First look inside new wing at Norwich Prison

Its Victorian A-wing was once dubbed unfit for human habitation but today Norwich prison will enter a new era with the opening of a �26m jail block. Crime correspondent BEN KENDALL reports on the bid to consign Dickensian conditions to the past.

Its Victorian A-wing was once dubbed unfit for human habitation but today Norwich prison will enter a new era with the opening of a �26m jail block. Crime correspondent BEN KENDALL reports on the bid to consign Dickensian conditions to the past.

Two years ago Norwich prison's dilapidated A-wing gained national notoriety after it was closed by inspectors over concerns for the welfare of inmates only to be re-opened by the government three days later to ease the pressures of overcrowding.

Rat invested, damp and dotted with broken windows, nesting pigeons and blocked waste pipes, it was described as among the worst accommodation inspectors had ever seen.

It now stands empty and although it will not be demolished, with the locks and toilets removed, it seems unlikely it will ever be re-commissioned.

Along the way there have been compensation claims by convicts who say it was 'unfit for animals'. There was even a failed and, according to the governor, misguided attempt by planners to grant it listed status.

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Finally the saga is at an end as governor Paul Baker prepares to open a new A-wing today. The state of the art unit, built on spare land to the rear of the prison, will specialise in treating drug addicted prisoners with the aim of reducing re-offending on their release.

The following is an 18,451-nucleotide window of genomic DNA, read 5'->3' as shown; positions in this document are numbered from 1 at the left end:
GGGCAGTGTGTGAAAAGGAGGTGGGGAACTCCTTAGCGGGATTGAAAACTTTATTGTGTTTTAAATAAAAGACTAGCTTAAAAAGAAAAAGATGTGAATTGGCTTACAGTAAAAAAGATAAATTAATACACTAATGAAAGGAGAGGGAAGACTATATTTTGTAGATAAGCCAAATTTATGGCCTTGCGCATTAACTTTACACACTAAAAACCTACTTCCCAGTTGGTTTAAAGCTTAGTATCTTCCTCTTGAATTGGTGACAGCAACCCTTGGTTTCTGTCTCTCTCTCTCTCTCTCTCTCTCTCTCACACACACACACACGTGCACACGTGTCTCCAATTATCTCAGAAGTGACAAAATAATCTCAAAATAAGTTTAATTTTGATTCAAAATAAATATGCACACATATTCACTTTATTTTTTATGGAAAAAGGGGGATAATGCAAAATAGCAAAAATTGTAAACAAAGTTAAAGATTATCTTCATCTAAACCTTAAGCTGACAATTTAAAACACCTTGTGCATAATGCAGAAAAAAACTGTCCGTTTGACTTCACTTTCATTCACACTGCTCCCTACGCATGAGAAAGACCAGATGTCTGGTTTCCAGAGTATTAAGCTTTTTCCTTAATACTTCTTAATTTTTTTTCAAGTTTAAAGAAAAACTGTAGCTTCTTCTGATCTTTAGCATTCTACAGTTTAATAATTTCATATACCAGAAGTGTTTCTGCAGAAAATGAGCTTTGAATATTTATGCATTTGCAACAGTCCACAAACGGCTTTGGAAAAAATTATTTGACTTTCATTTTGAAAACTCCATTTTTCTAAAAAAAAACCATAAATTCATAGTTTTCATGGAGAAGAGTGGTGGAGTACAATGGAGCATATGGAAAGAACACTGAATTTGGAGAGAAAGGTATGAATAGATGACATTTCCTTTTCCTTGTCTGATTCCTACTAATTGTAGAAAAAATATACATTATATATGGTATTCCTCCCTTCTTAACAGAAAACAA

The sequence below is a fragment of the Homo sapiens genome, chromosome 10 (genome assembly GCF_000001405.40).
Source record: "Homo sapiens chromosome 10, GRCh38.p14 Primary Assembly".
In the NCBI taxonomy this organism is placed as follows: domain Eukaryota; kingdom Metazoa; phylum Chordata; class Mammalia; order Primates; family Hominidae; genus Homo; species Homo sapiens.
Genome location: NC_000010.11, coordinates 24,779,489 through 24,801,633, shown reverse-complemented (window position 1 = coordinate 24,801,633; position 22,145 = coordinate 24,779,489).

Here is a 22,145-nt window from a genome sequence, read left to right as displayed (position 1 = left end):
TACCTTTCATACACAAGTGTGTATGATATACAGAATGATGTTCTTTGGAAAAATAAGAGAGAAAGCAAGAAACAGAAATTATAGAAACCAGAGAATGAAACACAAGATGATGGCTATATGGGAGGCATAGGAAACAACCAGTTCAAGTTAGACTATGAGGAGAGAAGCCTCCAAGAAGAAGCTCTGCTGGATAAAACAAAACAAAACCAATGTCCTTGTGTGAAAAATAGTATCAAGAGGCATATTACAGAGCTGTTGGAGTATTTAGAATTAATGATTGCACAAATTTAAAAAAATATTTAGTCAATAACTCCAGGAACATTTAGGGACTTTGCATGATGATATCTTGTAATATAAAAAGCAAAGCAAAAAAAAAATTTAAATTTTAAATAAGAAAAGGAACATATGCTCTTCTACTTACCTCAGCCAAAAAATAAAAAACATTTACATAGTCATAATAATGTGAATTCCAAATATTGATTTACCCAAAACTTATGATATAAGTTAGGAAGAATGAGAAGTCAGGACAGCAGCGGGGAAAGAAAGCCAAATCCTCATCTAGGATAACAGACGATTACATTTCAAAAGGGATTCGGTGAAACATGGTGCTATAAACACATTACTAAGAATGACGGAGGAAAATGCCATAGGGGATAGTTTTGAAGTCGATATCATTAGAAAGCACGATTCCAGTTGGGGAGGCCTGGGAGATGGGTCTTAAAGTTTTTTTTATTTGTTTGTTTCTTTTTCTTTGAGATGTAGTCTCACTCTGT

Criminals with drug problems make up roughly two-thirds of the nation's prison population and it is hoped that by targeting addiction it will be possible to help cut reoffending rates which currently stand at 69pc.

Mr Baker said: 'We will adopt a two pronged approach. Firstly we will offer inmates all the support they need to tackle their habit. But, if they are not willing to co-operate, we will not hesitate to be tough with them - they may find themselves in segregation or, if their drug taking continues, have days added to their sentence.

'We don't want anybody to have any excuse to not address their problems while in Norwich prison.

'There have been issues in the prison service for many years that have meant, in many cases, to more time a person spends in prison the worse they get. That is something that we have to tackle.'

The 210-space wing will take the Knox Road jail up to a 765 capacity. It had been operating with just 457 prisoners inside while the building work was completed.

Much publicity during the prisons crisis focussed on inmates being forced to 'double up' in cells. The new wing has 30 double cells, aimed at ensuring first nighters are not left alone, but the remaining 150 are single.

It features hi-tech equipment including eye scanners and airlocks which mean prisoners can only have access to the drugs necessary for their rehabilitation.

'The lengths prisoners will go to in order to get drugs are incredible,' Mr Baker said.

'This should go a long way to limiting that but it has been known for prisoners to swallow their methadone before going back to their sell and regurgitating it to sell on.

'When you are dealing with that kind of desperation you constantly have to be alert to what they're up to.'

In Norwich alone 2,500 prisoners required help with drug problems last year and fewer than half successfully completed their treatment.